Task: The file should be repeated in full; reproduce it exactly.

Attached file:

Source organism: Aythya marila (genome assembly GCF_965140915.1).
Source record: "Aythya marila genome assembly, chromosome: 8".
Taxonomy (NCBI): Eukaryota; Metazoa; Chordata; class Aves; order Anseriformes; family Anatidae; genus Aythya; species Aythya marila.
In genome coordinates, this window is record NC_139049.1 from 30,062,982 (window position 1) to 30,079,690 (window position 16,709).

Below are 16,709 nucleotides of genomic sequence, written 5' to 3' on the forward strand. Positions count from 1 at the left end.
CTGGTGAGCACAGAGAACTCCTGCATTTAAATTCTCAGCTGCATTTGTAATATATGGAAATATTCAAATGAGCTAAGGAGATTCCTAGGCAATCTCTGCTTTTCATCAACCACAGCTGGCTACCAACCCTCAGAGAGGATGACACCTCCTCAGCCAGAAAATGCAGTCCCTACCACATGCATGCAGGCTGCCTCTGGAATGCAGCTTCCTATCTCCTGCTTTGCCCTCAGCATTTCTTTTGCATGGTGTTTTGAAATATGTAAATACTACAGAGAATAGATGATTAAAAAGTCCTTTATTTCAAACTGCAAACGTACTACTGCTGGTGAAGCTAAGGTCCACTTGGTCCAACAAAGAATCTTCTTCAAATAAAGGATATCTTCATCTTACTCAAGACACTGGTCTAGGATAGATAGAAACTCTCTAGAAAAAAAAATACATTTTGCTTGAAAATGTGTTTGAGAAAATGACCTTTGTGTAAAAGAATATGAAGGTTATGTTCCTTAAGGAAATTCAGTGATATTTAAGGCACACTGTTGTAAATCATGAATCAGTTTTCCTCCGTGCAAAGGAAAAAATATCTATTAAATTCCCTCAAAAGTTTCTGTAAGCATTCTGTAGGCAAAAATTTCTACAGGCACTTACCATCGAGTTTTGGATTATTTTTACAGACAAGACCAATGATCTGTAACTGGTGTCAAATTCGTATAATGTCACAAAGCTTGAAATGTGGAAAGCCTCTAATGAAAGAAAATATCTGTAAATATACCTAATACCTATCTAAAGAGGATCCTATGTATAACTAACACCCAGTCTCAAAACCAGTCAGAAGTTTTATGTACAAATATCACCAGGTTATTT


Source organism: Aythya marila (genome assembly GCF_965140915.1).
Source record: "Aythya marila genome assembly, chromosome: 8".
Taxonomy (NCBI): Eukaryota; Metazoa; Chordata; class Aves; order Anseriformes; family Anatidae; genus Aythya; species Aythya marila.
In genome coordinates, this window is record NC_139049.1 from 30,062,982 (window position 1) to 30,079,690 (window position 16,709).

Below are 16,709 nucleotides of genomic sequence, written 5' to 3' on the forward strand. Positions count from 1 at the left end.
CTGGTGAGCACAGAGAACTCCTGCATTTAAATTCTCAGCTGCATTTGTAATATATGGAAATATTCAAATGAGCTAAGGAGATTCCTAGGCAATCTCTGCTTTTCATCAACCACAGCTGGCTACCAACCCTCAGAGAGGATGACACCTCCTCAGCCAGAAAATGCAGTCCCTACCACATGCATGCAGGCTGCCTCTGGAATGCAGCTTCCTATCTCCTGCTTTGCCCTCAGCATTTCTTTTGCATGGTGTTTTGAAATATGTAAATACTACAGAGAATAGATGATTAAAAAGTCCTTTATTTCAAACTGCAAACGTACTACTGCTGGTGAAGCTAAGGTCCACTTGGTCCAACAAAGAATCTTCTTCAAATAAAGGATATCTTCATCTTACTCAAGACACTGGTCTAGGATAGATAGAAACTCTCTAGAAAAAAAAATACATTTTGCTTGAAAATGTGTTTGAGAAAATGACCTTTGTGTAAAAGAATATGAAGGTTATGTTCCTTAAGGAAATTCAGTGATATTTAAGGCACACTGTTGTAAATCATGAATCAGTTTTCCTCCGTGCAAAGGAAAAAATATCTATTAAATTCCCTCAAAAGTTTCTGTAAGCATTCTGTAGGCAAAAATTTCTACAGGCACTTACCATCGAGTTTTGGATTATTTTTACAGACAAGACCAATGATCTGTAACTGGTGTCAAATTCGTATAATGTCACAAAGCTTGAAATGTGGAAAGCCTCTAATGAAAGAAAATATCTGTAAATATACCTAATACCTATCTAAAGAGGATCCTATGTATAACTAACACCCAGTCTCAAAACCAGTCAGAAGTTTTATGTACAAATATCACCAGGTTATTT